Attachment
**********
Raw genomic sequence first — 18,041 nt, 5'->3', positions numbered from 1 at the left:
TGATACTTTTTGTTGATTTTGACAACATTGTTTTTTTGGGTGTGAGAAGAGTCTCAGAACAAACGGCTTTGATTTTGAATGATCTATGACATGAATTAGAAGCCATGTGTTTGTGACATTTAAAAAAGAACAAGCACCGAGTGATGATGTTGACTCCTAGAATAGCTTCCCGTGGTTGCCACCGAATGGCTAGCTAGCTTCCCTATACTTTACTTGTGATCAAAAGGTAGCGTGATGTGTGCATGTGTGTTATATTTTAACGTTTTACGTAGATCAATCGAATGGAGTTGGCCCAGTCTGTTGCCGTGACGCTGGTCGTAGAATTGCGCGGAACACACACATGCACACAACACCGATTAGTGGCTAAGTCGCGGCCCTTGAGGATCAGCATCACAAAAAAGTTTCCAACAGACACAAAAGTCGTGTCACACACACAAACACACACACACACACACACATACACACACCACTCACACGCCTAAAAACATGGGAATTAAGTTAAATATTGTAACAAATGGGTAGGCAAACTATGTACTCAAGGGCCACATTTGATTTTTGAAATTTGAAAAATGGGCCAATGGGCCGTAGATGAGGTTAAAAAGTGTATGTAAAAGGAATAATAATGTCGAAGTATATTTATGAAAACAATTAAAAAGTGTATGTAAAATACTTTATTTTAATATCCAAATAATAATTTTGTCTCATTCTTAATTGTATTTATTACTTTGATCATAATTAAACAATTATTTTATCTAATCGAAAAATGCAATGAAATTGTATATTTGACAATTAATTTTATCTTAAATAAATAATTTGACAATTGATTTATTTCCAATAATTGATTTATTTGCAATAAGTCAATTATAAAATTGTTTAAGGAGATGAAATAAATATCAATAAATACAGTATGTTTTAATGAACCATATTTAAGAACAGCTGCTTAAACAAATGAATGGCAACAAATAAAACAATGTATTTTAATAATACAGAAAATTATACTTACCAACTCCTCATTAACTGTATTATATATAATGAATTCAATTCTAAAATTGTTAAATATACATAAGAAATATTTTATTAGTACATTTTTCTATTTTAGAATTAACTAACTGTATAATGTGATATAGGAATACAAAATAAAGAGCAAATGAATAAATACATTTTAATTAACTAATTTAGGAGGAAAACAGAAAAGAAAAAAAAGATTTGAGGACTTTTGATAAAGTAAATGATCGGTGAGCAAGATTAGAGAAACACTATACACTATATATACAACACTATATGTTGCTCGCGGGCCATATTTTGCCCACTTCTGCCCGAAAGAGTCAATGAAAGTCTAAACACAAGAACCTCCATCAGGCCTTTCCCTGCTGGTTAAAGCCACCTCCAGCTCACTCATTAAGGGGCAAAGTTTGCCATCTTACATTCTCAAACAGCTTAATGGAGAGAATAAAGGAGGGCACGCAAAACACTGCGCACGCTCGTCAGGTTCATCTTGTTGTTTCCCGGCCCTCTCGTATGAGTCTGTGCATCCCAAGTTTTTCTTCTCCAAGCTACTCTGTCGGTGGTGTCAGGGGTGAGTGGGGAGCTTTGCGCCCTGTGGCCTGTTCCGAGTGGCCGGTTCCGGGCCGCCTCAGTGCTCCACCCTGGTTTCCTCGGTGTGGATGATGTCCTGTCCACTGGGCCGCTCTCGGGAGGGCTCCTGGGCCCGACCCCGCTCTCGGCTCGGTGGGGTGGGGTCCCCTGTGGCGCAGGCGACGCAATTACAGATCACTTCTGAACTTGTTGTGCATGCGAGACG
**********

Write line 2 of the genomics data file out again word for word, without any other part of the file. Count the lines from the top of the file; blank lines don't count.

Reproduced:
TGATACTTTTTGTTGATTTTGACAACATTGTTTTTTTGGGTGTGAGAAGAGTCTCAGAACAAACGGCTTTGATTTTGAATGATCTATGACATGAATTAGAAGCCATGTGTTTGTGACATTTAAAAAAGAACAAGCACCGAGTGATGATGTTGACTCCTAGAATAGCTTCCCGTGGTTGCCACCGAATGGCTAGCTAGCTTCCCTATACTTTACTTGTGATCAAAAGGTAGCGTGATGTGTGCATGTGTGTTATATTTTAACGTTTTACGTAGATCAATCGAATGGAGTTGGCCCAGTCTGTTGCCGTGACGCTGGTCGTAGAATTGCGCGGAACACACACATGCACACAACACCGATTAGTGGCTAAGTCGCGGCCCTTGAGGATCAGCATCACAAAAAAGTTTCCAACAGACACAAAAGTCGTGTCACACACACAAACACACACACACACACACACATACACACACCACTCACACGCCTAAAAACATGGGAATTAAGTTAAATATTGTAACAAATGGGTAGGCAAACTATGTACTCAAGGGCCACATTTGATTTTTGAAATTTGAAAAATGGGCCAATGGGCCGTAGATGAGGTTAAAAAGTGTATGTAAAAGGAATAATAATGTCGAAGTATATTTATGAAAACAATTAAAAAGTGTATGTAAAATACTTTATTTTAATATCCAAATAATAATTTTGTCTCATTCTTAATTGTATTTATTACTTTGATCATAATTAAACAATTATTTTATCTAATCGAAAAATGCAATGAAATTGTATATTTGACAATTAATTTTATCTTAAATAAATAATTTGACAATTGATTTATTTCCAATAATTGATTTATTTGCAATAAGTCAATTATAAAATTGTTTAAGGAGATGAAATAAATATCAATAAATACAGTATGTTTTAATGAACCATATTTAAGAACAGCTGCTTAAACAAATGAATGGCAACAAATAAAACAATGTATTTTAATAATACAGAAAATTATACTTACCAACTCCTCATTAACTGTATTATATATAATGAATTCAATTCTAAAATTGTTAAATATACATAAGAAATATTTTATTAGTACATTTTTCTATTTTAGAATTAACTAACTGTATAATGTGATATAGGAATACAAAATAAAGAGCAAATGAATAAATACATTTTAATTAACTAATTTAGGAGGAAAACAGAAAAGAAAAAAAAGATTTGAGGACTTTTGATAAAGTAAATGATCGGTGAGCAAGATTAGAGAAACACTATACACTATATATACAACACTATATGTTGCTCGCGGGCCATATTTTGCCCACTTCTGCCCGAAAGAGTCAATGAAAGTCTAAACACAAGAACCTCCATCAGGCCTTTCCCTGCTGGTTAAAGCCACCTCCAGCTCACTCATTAAGGGGCAAAGTTTGCCATCTTACATTCTCAAACAGCTTAATGGAGAGAATAAAGGAGGGCACGCAAAACACTGCGCACGCTCGTCAGGTTCATCTTGTTGTTTCCCGGCCCTCTCGTATGAGTCTGTGCATCCCAAGTTTTTCTTCTCCAAGCTACTCTGTCGGTGGTGTCAGGGGTGAGTGGGGAGCTTTGCGCCCTGTGGCCTGTTCCGAGTGGCCGGTTCCGGGCCGCCTCAGTGCTCCACCCTGGTTTCCTCGGTGTGGATGATGTCCTGTCCACTGGGCCGCTCTCGGGAGGGCTCCTGGGCCCGACCCCGCTCTCGGCTCGGTGGGGTGGGGTCCCCTGTGGCGCAGGCGACGCAATTACAGATCACTTCTGAACTTGTTGTGCATGCGAGACG